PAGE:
Shyamalan doesn’t seem to explore the psychological ramifications of his premise. Suicide is very traumatizing and it would have swept over the East Coast in waves; millions would be dead. Yet the characters and Shyamalan never seem to focus on this point. Perhaps they’re in shock but no one seems to actually react realistically to the possible end of the world. Normal people would be freaking out. I would be freaking out. The idea that the country goes back to normal after three months is preposterous. Would anyone want to live on the East Coast again after all that death? People would be finding bodies for many months after the “happening;” just look at the slow recovery of New Orleans. Never mind the hit the economy would take from millions of people expiring.
The ecological message can also be incessantly heavy-handed. Characters run past a sign for a housing development that advertises the slogan, “You deserve this.” Oh, gee, I get it. A TV host at the very end interviews a scientist theorizing that what happened was a warning from the environment to shape up and change our ways. The TV host is so incredulous that he actually says, “Well, I’d like to believe you doc, but maybe if it just happened somewhere else again, maybe then I could believe you.” You idiot, millions of people died and there are how many witnesses? I know exactly what message Shyamalan is trying to say (wake up, we can’t ignore the signs) but having a character denying the obvious is too ludicrous given what happens in the story.
But the story does invite further inquiries. How exactly do the plants communicate with each other? I can understand root structures but how does a bush talk to a tree unless they share root structures? Do plants speak different languages? Can a bush talk with a tree, and do French bushes speak differently than their English brethren? The plants seem to react to large numbers of people, but how do they know when there’s say enough folk running around to kill? Do they smell people? That toxin seems to not affect animals but I don’t see how that could be possible given that, as far as I know, animals inhale the air as well. Of course, if all surrounding animals and insects were to keel over then that would irrevocably harm the ecosystem and endanger the plants. This must be why the “happening” lasts a little over a day, coincidentally ending just when our protagonists are about to give up. And if Mother Nature, as a form of population control, triggers this toxin release then wouldn’t it stand to reason that some place like China or India would be hit first instead of the Northeast United States? Shouldn’t a science teacher know that still air would be filled with more toxins than when the wind blows? I’ll give Shyamalan this — he was able to make me fear a tree. There was one moment where a little girl was on a swing that was bolted into a tree limb and the constant creaking made me nervous that they would anger the tree.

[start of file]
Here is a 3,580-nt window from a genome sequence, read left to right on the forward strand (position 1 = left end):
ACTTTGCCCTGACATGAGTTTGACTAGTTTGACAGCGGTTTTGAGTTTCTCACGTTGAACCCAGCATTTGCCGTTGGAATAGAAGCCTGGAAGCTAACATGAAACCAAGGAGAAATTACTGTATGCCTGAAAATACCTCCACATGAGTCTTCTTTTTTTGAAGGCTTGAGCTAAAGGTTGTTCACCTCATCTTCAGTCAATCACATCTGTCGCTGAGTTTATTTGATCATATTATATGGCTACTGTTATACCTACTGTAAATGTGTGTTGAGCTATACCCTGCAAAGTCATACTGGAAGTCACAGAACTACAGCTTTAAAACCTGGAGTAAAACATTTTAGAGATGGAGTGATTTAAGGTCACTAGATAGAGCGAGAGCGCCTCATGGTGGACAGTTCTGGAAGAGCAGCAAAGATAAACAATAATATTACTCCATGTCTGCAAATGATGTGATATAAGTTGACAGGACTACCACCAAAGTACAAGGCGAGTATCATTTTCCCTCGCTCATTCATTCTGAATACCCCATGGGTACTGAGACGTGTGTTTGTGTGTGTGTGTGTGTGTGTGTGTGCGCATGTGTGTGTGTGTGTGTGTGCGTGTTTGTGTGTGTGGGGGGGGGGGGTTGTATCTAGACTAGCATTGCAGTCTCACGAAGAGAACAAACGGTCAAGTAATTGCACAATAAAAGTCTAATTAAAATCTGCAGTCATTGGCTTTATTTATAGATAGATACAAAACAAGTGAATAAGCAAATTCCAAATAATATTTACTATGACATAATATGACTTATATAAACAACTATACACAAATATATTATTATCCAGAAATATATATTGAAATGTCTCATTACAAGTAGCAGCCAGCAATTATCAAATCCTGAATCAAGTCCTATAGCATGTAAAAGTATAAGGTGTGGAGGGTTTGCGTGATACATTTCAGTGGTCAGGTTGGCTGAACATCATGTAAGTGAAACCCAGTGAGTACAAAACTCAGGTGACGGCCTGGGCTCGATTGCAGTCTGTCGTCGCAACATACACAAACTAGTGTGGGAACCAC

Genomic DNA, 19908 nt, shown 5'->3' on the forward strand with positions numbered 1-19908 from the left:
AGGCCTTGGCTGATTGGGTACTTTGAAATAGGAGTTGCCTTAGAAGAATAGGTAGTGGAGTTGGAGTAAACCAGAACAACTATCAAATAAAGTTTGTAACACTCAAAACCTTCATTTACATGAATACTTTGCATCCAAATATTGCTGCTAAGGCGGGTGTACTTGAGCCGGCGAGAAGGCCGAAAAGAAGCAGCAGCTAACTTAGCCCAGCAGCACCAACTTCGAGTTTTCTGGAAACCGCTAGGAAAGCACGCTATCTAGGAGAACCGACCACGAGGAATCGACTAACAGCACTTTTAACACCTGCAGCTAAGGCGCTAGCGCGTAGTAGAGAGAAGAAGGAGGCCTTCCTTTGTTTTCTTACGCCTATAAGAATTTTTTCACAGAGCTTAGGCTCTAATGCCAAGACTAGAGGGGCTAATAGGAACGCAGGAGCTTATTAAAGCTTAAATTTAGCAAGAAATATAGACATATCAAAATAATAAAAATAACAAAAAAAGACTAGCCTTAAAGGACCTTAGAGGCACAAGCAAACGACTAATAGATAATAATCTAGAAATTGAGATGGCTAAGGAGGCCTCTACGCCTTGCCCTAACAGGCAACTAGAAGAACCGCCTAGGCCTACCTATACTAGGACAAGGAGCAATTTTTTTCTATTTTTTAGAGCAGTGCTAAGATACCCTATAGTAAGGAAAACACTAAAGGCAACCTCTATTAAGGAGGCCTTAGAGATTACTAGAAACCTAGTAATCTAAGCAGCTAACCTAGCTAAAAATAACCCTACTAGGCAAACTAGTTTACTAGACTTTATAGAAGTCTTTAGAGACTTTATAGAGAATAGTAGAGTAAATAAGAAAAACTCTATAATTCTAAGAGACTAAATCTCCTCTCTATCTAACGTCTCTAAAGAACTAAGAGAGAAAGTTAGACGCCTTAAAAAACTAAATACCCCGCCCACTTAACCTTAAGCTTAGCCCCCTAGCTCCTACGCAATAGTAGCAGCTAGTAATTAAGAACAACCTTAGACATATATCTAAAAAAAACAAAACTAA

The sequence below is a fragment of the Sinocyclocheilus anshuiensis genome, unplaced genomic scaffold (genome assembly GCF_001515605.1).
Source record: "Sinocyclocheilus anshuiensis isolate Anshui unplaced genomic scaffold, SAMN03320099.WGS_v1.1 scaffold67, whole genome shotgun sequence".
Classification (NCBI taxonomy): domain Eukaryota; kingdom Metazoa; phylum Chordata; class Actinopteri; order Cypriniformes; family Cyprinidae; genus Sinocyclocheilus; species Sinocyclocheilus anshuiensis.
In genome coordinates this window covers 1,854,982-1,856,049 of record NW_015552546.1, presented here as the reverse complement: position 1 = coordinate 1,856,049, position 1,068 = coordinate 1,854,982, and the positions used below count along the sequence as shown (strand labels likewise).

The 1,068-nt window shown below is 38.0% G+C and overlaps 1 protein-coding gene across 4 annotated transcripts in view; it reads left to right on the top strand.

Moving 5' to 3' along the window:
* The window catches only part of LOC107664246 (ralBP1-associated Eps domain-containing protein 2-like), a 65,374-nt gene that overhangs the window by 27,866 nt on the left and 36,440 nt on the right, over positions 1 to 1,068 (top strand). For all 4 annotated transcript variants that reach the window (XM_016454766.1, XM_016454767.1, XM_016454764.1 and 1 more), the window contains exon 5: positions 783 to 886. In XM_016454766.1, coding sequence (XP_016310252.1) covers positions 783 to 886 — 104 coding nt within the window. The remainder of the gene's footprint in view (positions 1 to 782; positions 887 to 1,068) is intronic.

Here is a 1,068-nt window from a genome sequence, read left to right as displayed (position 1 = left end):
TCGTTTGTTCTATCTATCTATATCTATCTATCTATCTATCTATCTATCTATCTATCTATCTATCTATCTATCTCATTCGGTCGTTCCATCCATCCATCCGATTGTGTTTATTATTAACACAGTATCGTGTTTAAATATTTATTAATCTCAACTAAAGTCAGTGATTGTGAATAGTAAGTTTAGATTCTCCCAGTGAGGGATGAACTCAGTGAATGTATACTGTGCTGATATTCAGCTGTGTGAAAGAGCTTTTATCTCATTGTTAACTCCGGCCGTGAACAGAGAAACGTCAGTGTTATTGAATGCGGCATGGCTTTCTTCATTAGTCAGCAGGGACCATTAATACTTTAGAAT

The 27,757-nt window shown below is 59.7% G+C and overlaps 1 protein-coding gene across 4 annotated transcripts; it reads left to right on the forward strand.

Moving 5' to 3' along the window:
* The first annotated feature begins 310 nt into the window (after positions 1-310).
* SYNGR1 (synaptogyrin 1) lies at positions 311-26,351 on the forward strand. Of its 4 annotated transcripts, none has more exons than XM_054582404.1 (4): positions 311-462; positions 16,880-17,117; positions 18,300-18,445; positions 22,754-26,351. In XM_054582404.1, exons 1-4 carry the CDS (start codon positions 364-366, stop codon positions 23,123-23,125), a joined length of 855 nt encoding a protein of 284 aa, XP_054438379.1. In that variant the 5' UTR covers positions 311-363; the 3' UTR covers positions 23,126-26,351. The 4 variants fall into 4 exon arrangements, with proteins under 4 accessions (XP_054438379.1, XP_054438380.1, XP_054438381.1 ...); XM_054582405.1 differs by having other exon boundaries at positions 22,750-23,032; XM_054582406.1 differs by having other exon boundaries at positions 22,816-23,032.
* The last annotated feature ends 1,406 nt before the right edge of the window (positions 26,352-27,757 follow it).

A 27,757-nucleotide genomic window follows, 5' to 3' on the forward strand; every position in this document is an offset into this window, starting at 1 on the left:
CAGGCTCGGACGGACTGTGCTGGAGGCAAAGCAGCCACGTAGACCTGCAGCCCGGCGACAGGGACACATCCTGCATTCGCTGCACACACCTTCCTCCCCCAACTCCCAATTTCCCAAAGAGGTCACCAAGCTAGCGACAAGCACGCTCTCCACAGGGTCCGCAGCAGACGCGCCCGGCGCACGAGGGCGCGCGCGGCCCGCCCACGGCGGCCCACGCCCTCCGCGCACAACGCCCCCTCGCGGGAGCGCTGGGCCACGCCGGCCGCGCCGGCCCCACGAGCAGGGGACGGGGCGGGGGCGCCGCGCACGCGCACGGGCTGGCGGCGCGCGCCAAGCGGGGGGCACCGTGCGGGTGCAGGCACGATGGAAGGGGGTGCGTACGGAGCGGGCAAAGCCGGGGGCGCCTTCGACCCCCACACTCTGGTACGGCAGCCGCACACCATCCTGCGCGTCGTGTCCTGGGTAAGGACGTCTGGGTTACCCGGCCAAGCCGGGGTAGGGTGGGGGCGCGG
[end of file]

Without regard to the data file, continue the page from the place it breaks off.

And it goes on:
Despite the flaws in storytelling, this narrative still could have worked as is if it just had a better director at the helm. Shyamalan lets everyone down on this one. Much of the marketing angle was how The Happening is Shyamalan’s first foray into R-rated material, but you can tell he doesn’t feel comfortable showing more than implying. One sequence follows a police officer’s gun as different individuals take turns shooting themselves in the head. Shyamalan shoots this sequence like the camera weighed 800 pounds, so the shot never rises above people’s feet. We see the gun fall on the ground, feet walk over to the gun, hands pick it up and lift it off screen, then a very unconvincing gunshot sound effect, then the process repeats. By not actually seeing the deadly aftermath Shyamalan risks the sequence becoming unintentionally funny and it almost happens. This directorial technique does not raise suspense, and in fact, Shyamalan botches most of the potential suspense in The Happening. Given the premise, Shyamalan doesn’t find too many sequences that make the audience squirm. A man wandering around in a lion’s cage is so fake and played in the wrong tone that it just becomes goofy even when his arms get ripped off. There’s only one protracted horror sequence that shows true gore, where a man lies down in the path of a giant lawnmower and we start to see the machine ride over him and whirl its blades. However, even this scene could have gone longer to fully draw out the shock and terror. Shyamalan just doesn’t have the temerity for R-rated material, and as a result the movie could have been a lot more terrifying had the man embraced the gruesome potential of a more mature rating.
Shyamalan’s visual storytelling is pretty rote. I kept thinking to myself how poor everything seemed to be looking. The cinematography is lackluster and the shot compositions are rather bland. Part of what makes a horror movie effective is clever visual setups that slowly leak tension like air from a balloon. Shyamalan’s idea of drawing out tension is to watch tress blow in the wind. After a while, when you realize this is the one trick Shyamalan has, it gets old and extremely boring. The Happening would have benefited from a stronger visual storyteller who could also goose the narrative with better-constructed scares. It’s disappointing because Shyamalan was able to elicit top-notch suspense in 2002’s Signs with simple sounds and the imagination. Now, when he’s given the chance to show terror he falls on his face.